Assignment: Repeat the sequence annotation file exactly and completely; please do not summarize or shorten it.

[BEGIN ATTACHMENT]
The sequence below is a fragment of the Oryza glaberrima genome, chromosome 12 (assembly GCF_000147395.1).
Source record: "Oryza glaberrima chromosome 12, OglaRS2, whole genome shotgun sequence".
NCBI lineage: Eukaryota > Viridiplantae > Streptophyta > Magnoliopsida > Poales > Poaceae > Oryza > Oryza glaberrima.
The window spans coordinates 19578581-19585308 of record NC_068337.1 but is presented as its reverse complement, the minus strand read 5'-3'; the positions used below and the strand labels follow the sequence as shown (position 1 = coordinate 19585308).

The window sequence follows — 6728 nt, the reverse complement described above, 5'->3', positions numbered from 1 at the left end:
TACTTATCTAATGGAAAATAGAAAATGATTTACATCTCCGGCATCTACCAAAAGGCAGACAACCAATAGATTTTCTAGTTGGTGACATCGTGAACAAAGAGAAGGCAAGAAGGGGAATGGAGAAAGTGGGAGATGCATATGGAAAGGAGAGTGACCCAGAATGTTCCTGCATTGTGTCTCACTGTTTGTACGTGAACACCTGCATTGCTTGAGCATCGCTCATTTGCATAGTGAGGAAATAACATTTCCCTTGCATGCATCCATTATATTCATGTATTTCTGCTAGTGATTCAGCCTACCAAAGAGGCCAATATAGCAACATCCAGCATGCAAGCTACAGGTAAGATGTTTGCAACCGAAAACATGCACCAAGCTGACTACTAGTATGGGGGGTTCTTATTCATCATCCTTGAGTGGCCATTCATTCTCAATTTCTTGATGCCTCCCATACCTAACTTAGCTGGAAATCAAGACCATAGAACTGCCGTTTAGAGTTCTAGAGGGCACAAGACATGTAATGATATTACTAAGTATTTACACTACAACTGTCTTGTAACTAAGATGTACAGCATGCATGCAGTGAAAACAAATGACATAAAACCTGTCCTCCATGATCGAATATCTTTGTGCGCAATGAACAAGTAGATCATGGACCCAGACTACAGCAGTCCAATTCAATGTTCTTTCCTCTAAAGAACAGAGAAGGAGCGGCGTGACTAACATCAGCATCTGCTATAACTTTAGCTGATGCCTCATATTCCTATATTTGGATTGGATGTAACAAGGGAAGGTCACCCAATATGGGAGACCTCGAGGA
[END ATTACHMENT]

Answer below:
The sequence below is a fragment of the Oryza glaberrima genome, chromosome 12 (assembly GCF_000147395.1).
Source record: "Oryza glaberrima chromosome 12, OglaRS2, whole genome shotgun sequence".
NCBI lineage: Eukaryota > Viridiplantae > Streptophyta > Magnoliopsida > Poales > Poaceae > Oryza > Oryza glaberrima.
The window spans coordinates 19578581-19585308 of record NC_068337.1 but is presented as its reverse complement, the minus strand read 5'-3'; the positions used below and the strand labels follow the sequence as shown (position 1 = coordinate 19585308).

The window sequence follows — 6728 nt, the reverse complement described above, 5'->3', positions numbered from 1 at the left end:
TACTTATCTAATGGAAAATAGAAAATGATTTACATCTCCGGCATCTACCAAAAGGCAGACAACCAATAGATTTTCTAGTTGGTGACATCGTGAACAAAGAGAAGGCAAGAAGGGGAATGGAGAAAGTGGGAGATGCATATGGAAAGGAGAGTGACCCAGAATGTTCCTGCATTGTGTCTCACTGTTTGTACGTGAACACCTGCATTGCTTGAGCATCGCTCATTTGCATAGTGAGGAAATAACATTTCCCTTGCATGCATCCATTATATTCATGTATTTCTGCTAGTGATTCAGCCTACCAAAGAGGCCAATATAGCAACATCCAGCATGCAAGCTACAGGTAAGATGTTTGCAACCGAAAACATGCACCAAGCTGACTACTAGTATGGGGGGTTCTTATTCATCATCCTTGAGTGGCCATTCATTCTCAATTTCTTGATGCCTCCCATACCTAACTTAGCTGGAAATCAAGACCATAGAACTGCCGTTTAGAGTTCTAGAGGGCACAAGACATGTAATGATATTACTAAGTATTTACACTACAACTGTCTTGTAACTAAGATGTACAGCATGCATGCAGTGAAAACAAATGACATAAAACCTGTCCTCCATGATCGAATATCTTTGTGCGCAATGAACAAGTAGATCATGGACCCAGACTACAGCAGTCCAATTCAATGTTCTTTCCTCTAAAGAACAGAGAAGGAGCGGCGTGACTAACATCAGCATCTGCTATAACTTTAGCTGATGCCTCATATTCCTATATTTGGATTGGATGTAACAAGGGAAGGTCACCCAATATGGGAGACCTCGAGGA